Candid Tales of Then and NowBook - 2000
Ninety years ago, Lytton Strachey scandalized British society with his bookEminent Victorians, in which he disparaged the accomplishments and exaggerated the failings of four highly respected Victorians. It was an immediate bestseller, of course. InEminent Canadians, John Fraser helps himself to Strachey's title and to his innovative form -- the journalistic profile -- and goes one better by doubling the number of worthies under the magnifying glass. But his purpose is not the same as Strachey's. Fraser wants, as he puts it, to "redeem the dismissed and humanize the demonized." By telling stories about them, and about the Canada they live or lived in. Of the eight Canadians Fraser subjects to his informed, opinionated, and highly entertaining scrutiny, four represent the past and four the present of a key national institution -- the Anglican Church;The Globe and Mail; the prime ministership; and the monarchy. By juxtaposing rich portraits of past leaders with candid tales about their present or most recent counterparts, Fraser sheds light on just how exasperating an entity Canada has always been. And how lively a history it has. Eminent Canadianshas a serious purpose, but it is not a serious book. This is John Fraser, after all, so there is much fun to be had reading his tales of eight eminent Canadians who, as Fraser says, did the best they could to live up to the challenges of their offices and times.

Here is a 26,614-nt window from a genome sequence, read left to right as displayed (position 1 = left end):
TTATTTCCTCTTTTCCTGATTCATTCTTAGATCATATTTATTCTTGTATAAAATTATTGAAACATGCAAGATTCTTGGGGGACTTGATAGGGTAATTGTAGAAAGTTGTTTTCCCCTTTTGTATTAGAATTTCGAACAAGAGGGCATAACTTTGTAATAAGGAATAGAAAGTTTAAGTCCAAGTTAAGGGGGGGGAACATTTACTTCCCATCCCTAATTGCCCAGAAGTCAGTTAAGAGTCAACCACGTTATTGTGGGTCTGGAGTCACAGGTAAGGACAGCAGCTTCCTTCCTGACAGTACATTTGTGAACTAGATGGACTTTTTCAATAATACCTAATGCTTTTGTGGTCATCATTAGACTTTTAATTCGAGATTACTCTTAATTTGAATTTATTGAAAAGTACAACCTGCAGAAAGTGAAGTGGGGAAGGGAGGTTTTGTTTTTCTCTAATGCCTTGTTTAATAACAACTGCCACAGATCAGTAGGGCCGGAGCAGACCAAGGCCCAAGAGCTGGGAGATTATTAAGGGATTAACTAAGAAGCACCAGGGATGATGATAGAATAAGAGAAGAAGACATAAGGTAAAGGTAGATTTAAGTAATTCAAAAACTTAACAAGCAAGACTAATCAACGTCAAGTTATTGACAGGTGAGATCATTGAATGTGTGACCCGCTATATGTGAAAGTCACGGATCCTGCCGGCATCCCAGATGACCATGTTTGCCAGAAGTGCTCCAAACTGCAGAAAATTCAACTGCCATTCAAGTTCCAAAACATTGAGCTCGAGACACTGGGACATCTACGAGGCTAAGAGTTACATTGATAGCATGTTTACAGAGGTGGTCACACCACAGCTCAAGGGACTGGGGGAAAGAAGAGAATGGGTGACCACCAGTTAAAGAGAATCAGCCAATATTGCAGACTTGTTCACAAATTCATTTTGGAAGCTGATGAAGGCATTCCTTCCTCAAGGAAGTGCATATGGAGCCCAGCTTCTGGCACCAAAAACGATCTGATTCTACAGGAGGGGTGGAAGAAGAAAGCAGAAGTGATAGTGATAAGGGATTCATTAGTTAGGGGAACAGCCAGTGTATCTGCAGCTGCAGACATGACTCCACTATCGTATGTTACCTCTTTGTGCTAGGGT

Publisher: Toronto : M&S, c2000.
Branch Call Number: 971/.0099/Fra 6173cg 1
Characteristics: 306 p.